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Research in Tanzania

Impact and social ecology of bacterial zoonoses in northern Tanzania (BZ)

John Crump

Funder: US National Institutes of Health

BZ launch meeting team photo
Participants in bacterial zoonoses project launch meeting, Moshi, Tanzania, 20 February 2012.

Description: The bacterial zoonoses leptospirosis, Q fever, and brucellosis are major causes of human non-malaria febrile illness in northern Tanzania. They are difficult to distinguish clinically from malaria and reliable diagnostic tests are not available. The bacterial zoonoses also have major impacts of livestock productivity, in turn influencing the economic wellbeing of families who depend on them.

This project seeks to measure incidence, outcomes, and risk factors for human leptospirosis, Q fever, and brucellosis in northern Tanzania through studying febrile inpatients. The project also seeks to understand infection in human communities and related livestock populations in pastoralist, small-holder, and per-urban agro-ecologic zones through quantitate and social science research.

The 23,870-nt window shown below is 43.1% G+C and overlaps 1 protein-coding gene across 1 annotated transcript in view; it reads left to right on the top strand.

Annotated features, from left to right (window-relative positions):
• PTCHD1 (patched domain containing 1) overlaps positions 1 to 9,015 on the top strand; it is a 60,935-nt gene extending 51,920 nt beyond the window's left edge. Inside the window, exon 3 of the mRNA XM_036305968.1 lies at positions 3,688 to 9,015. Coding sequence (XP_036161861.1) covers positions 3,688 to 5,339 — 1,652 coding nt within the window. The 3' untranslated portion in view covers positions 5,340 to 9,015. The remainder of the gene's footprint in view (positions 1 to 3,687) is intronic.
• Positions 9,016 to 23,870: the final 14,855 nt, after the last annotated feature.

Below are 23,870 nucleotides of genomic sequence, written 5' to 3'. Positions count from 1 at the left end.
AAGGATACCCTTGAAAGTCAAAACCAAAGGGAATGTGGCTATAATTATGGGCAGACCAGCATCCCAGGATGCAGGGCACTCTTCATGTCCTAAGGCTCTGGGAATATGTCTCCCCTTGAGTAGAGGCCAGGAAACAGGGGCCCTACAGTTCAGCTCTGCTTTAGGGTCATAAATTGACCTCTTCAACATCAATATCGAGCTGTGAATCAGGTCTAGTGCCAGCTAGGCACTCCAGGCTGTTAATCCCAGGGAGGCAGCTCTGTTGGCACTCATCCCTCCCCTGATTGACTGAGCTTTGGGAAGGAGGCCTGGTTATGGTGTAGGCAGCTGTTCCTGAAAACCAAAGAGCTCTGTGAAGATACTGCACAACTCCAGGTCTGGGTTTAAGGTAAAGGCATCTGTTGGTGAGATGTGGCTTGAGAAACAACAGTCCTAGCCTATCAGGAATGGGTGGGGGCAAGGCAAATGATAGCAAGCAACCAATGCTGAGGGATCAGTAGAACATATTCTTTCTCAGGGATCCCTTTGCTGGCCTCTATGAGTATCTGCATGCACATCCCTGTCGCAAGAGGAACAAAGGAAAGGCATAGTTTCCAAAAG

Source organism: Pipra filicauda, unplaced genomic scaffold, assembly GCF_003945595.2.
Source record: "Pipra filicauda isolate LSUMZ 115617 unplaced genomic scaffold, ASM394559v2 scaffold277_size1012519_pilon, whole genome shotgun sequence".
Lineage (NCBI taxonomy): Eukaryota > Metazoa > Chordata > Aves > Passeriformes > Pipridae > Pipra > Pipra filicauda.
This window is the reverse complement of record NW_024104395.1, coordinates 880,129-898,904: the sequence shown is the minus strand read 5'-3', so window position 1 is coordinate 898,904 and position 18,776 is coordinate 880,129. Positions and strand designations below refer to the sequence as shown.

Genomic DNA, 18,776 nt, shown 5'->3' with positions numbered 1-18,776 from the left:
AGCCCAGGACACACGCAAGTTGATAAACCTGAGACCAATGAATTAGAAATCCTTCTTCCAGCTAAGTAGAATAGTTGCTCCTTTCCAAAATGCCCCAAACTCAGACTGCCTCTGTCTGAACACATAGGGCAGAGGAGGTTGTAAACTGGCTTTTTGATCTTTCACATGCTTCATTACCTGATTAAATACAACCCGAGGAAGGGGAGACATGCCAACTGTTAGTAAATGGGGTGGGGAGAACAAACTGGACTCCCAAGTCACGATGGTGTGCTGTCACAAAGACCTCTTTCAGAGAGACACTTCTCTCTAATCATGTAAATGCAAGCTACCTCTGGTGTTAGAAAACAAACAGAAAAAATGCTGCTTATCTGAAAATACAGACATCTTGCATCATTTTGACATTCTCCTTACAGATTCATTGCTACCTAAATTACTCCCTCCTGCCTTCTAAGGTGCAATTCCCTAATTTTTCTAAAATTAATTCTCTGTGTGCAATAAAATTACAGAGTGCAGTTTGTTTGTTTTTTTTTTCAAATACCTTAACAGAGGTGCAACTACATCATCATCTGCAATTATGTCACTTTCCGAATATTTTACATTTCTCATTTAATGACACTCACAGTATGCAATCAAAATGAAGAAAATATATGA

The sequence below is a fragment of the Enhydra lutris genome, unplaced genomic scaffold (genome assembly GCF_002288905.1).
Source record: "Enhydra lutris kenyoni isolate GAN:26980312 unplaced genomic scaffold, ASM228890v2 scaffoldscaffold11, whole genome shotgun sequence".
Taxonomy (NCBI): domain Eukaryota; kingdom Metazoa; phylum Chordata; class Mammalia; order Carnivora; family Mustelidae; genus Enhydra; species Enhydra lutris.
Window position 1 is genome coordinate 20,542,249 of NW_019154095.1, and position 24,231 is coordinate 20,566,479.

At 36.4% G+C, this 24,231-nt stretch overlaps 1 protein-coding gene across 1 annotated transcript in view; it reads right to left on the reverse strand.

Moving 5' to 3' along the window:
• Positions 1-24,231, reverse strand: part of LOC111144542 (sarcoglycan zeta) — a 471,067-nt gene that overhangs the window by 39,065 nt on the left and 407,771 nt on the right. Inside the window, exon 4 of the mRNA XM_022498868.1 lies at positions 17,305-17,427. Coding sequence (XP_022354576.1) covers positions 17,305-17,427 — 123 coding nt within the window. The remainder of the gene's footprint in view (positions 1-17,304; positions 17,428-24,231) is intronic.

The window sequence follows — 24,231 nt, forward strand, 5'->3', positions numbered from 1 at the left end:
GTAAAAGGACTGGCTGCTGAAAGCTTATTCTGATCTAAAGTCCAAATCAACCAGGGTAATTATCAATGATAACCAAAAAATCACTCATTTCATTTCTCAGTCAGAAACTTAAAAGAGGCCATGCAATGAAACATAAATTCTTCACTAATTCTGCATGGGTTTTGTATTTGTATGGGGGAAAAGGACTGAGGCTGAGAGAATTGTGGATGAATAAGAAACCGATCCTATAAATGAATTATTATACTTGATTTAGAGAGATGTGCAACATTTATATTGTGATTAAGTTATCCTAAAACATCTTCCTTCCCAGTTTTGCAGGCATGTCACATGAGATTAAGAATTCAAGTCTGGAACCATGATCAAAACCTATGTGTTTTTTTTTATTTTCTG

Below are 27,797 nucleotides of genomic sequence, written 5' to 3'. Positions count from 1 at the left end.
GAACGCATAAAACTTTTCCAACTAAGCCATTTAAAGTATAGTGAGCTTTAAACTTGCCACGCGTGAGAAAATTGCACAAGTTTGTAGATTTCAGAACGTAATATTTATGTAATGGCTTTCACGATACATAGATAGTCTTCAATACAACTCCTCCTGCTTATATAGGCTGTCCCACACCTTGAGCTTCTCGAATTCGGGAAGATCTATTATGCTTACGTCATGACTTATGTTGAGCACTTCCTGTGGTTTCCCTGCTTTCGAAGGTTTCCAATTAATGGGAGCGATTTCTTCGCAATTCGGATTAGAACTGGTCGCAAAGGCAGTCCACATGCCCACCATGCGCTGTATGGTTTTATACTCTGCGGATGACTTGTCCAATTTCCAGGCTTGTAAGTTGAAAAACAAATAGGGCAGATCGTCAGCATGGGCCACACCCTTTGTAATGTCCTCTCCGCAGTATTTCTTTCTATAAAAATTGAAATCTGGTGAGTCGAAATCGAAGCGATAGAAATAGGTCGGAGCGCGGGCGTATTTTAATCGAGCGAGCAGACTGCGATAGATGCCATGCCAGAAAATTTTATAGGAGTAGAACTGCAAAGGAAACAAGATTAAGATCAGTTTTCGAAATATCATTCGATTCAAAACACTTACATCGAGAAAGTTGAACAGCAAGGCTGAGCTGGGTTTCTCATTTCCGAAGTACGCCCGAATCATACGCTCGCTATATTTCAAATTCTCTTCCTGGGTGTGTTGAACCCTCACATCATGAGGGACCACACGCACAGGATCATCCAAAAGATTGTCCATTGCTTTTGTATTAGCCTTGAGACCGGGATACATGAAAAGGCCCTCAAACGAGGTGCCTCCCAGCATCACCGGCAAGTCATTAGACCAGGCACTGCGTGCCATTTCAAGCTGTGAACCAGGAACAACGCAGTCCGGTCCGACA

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Typhoid fever surveillance in Africa program (TSAP)

A laboratory technologist checks blood cultures
A laboratory technologist checks blood cultures in the continuously monitored blood culture instrument.

John Crump

Funder: Bill & Melinda Gates Foundation

Description: Typhoid fever disease burden is poorly understood in Africa. This project seeks to measure typhoid fever incidence at sites in sub-Saharan Africa to inform policy decisions about use of typhoid fever vaccines and other prevention strategies.

Typhoid fever cases are identified at healthcare facilities using blood culture; healthcare utilization surveys are used to develop multipliers for cases identified at sentinel sites.

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Working Group on Ethics Guidelines for Global Health Training (WEIGHT)

John Crump

Funder: Wellcome Trust

Description: Many universities in high-income countries have established global health institutes; students increasingly request training experiences in low- and middle-income countries. Such experiences raise a range of ethical concerns.

The Working Group on Ethics Guidelines for Global Health Training (WEIGHT) identifies ethics concerns and develops guidelines for mitigation of these concerns.

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